How would I go about comparing wind turbines? The rated output from a wind turbine is pretty much a meaningless figure all on its own. Most turbines are rated for wind speeds in excess of 25 mph (11 m/s). It doesn't make a lot of sense to try to compare a wind turbine rated at 25 mph to another turbine rated at 28 mph, because there is a lot more energy (40% more) in the 28 mph winds. A turbine that has a higher rated output in higher winds isn't necessarily any better than a turbine that has lower rated output in lower winds. This is especially true since most sites will produce the bulk of their energy in 11-20 mph (5-9 m/s) winds...so why do you want to compare machines that are rated at much higher wind speeds? The most useful piece of information you need to determine how much energy you will get from a wind turbine is the swept area. The area that a wind turbine's blades sweep out as it turns is the collector in your wind energy system. A turbine that collects energy from 50 square feet of area (4.6 square meters) will likely produce twice as much energy as a turbine that collects energy from 25 square feet of area (2.3 square meters). Swept area is a more consistent way of comparing turbines. Power curves in small turbines generally are not guaranteed by any manufacturer nor are they tested to a small turbine testing standard.
Does the number of blades affect the output? For all practical purposes, no. Theoretically, yes. More energy can theoretically be extracted from machines with fewer blades. More blades yields less theoretical efficiency. A single blade would be able to extract that most energy out of the wind. However, a single bladed machine would be useless because it is unbalanced, and wouldn't last very long in the wind. Two blades is the smallest number of blades that will work on a turbine. Two-bladed machines are dynamically active, however. They are susceptible to "chatter" as the turbine turns to follow the wind. Three bladed machines are the minimum number of blades for a dynamically stable and balanced machine.
How do I know how big of a wind turbine I need? Generally speaking, you would be purchasing a wind turbine because you want to generate electricity. The best place to start is your last energy bill if you are connected to the grid right now. Your energy bill states how many kilowatt-hours (kWh) of electricity you used. You would want to add up the number of kWh's you used over the last year, then try to find a turbine that would generate that number of kWh's annually. Manufacturers generally have an estimate of energy produced per month for varying wind speeds.
I will warn you...wind turbines are not cheap. They are an investment in the future energy supply of the world. There is a payback lifecycle on wind turbines, however, it is generally a very wise thing to try to economize on your utilization of energy than to create your own. If you can cut your energy bill in half (not a difficult thing to do for many Americans), you can purchase a much smaller turbine, and your system will be much more affordable. Unfortunately, I'm not going to go into how to do that right now, but energy efficient appliances and energy efficient light bulbs such as compact fluorescents are a great place to start. An average American household is probably going to need a 10 kW turbine as a rough starting point. You are NOT going to power a standard refrigerator with the smallest wind turbine on the market. You are not going to power an average American household on a $2000 investment...it would probably take around $20,000+. Let's keep this in perspective. You say sticker shock? How much does an automobile cost? SUV's and pickups are pretty popular these days and a new one can start at $30-$50,000 and up! You may wonder how people can afford wind turbines, but personally, I wonder how people can afford to buy new vehicles! It is all a matter of priorities. I have a higher priority for producing my own energy than for the vehicle I drive. Don't get me wrong. I need a dependable, reliable vehicle, especially for all of this windmill work...but I have one. It just wasn't brand new.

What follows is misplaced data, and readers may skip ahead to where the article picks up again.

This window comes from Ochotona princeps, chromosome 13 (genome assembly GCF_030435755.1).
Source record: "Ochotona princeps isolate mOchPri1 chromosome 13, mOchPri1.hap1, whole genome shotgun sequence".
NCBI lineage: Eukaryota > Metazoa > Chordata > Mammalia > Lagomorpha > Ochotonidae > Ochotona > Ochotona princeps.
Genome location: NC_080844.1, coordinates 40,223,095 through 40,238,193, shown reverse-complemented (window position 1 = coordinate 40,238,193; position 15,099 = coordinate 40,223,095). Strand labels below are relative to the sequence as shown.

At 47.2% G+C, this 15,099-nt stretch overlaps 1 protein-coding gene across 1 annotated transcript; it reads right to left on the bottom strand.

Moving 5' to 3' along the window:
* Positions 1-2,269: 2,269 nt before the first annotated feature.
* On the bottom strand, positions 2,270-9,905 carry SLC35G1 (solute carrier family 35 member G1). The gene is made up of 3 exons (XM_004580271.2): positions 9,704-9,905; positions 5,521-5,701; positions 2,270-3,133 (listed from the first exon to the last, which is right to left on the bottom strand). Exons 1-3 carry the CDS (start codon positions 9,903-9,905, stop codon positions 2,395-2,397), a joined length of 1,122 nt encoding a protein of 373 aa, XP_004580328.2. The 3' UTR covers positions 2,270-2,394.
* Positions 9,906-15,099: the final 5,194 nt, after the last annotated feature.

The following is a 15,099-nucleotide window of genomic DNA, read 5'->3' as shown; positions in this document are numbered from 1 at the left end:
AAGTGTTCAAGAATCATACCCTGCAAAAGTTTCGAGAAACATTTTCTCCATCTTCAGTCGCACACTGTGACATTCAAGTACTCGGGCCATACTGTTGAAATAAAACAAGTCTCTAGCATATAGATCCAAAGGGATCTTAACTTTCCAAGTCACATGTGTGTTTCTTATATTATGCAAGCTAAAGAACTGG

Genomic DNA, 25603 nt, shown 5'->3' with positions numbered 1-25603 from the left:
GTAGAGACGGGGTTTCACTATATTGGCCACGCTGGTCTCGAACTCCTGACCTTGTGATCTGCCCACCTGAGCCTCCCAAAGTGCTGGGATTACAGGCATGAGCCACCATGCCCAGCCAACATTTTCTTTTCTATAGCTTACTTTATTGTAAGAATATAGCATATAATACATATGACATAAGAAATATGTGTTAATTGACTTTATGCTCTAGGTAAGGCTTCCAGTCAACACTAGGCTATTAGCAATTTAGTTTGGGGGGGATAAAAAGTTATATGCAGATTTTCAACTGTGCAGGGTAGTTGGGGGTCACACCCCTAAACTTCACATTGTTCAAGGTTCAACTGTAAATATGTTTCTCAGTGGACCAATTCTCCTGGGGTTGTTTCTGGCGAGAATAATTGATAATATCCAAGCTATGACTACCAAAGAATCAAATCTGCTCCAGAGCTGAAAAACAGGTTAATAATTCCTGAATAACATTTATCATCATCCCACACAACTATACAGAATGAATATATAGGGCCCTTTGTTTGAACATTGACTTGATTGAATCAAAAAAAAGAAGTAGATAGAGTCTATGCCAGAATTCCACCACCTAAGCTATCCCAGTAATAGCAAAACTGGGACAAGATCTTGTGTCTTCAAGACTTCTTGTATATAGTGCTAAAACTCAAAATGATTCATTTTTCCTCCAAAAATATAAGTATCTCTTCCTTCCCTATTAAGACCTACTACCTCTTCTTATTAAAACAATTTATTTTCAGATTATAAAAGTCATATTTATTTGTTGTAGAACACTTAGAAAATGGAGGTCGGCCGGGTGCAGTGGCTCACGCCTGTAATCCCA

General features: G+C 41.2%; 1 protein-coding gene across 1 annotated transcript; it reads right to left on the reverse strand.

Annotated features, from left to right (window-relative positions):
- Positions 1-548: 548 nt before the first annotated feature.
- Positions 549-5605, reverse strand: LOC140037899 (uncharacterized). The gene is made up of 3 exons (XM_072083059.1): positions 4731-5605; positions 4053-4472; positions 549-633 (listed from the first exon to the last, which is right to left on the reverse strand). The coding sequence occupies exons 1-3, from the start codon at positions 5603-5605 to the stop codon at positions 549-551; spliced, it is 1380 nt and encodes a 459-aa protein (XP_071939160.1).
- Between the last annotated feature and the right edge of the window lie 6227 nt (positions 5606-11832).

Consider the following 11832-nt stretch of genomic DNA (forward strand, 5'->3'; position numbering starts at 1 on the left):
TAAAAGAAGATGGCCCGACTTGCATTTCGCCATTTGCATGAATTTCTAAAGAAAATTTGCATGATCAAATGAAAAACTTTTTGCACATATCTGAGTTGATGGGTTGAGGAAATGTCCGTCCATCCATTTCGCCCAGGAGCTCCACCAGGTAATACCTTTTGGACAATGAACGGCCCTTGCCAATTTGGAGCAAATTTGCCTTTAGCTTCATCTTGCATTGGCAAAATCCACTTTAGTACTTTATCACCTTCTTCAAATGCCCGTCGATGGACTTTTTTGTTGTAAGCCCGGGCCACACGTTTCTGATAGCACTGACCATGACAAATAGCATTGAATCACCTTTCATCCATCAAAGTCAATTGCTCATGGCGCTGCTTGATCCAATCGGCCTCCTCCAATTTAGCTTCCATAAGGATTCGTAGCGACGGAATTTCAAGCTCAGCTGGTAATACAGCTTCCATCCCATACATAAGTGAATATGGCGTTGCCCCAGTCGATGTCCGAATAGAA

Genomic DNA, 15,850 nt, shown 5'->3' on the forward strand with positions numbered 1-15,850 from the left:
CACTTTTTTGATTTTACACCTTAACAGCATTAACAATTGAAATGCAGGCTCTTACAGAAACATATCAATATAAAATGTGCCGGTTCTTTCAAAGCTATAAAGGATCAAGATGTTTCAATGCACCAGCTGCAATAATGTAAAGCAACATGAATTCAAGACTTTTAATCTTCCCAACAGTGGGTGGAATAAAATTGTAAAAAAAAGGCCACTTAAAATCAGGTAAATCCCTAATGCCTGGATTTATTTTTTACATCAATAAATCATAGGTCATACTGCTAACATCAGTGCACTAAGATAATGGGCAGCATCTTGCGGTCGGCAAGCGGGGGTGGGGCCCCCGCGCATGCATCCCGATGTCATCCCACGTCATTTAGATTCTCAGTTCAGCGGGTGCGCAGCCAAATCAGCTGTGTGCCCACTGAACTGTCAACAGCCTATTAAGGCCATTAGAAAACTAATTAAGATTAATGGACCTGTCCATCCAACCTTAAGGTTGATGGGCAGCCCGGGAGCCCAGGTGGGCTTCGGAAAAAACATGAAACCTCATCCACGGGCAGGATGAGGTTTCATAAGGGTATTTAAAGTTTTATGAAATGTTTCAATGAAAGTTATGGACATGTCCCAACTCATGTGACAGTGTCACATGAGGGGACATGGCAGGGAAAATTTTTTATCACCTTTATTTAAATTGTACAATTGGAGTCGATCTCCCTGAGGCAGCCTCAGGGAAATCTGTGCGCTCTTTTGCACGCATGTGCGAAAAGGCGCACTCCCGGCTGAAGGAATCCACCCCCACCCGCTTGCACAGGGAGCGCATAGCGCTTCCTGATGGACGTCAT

If you don't have an energy bill right now, you need to figure out how much energy you are going to need to generate from the turbine in order to determine what size turbine to purchase. If you aren't going to be on the utility system, you will need to consider purchasing a deep cycle lead acid battery pack (most commonly used battery pack) and perhaps an inverter to power household appliances in addition to the wind turbine and tower.
Now what? On the other pages of this FAQ, you will find lots of resources and discussions we have had in the past. Here's a rough outline of the FAQ part of this site. I am always willing to improve this site to make it easier for you to find the information you need. If I am failing miserably, please let me know how I can make it better. Breaking up the FAQ from a single page to multiple pages (in March 2001) should make it easier for me to make it easier for you! My contact information is in the footer.
Quick Start (this is where we are now)
Wind Systems Information (this will give you more information about wind systems)
Basic Information (normal issues with installing wind turbines)
More Turbine Information (other discussions about wind turbines and installations)
Manufacturers and Testimonials (these are the manufacturers we know of that are
building turbines these days, and customer testimonials about these products)
Net Billing Q and A (if you connect to the utility, you might want to learn more about
Build Your Own Turbine (if you are interested in building your own turbine, there
are a bunch of great discussions here)
General Information (you'll find lots of information that isn't necessarily specific to
wind energy systems)
How do I learn more? (here are common suggestions for books to read)
Common Terminology (a small dictionary)
Useful Calculations (some useful calculations that have nothing directly to do
with wind energy)
Other Resources (links to vendors and items discussed on this list in the past)
Example Introductions (some examples of who we are and how we introduced
ourselves to the list - please let us know who you are in your first post!)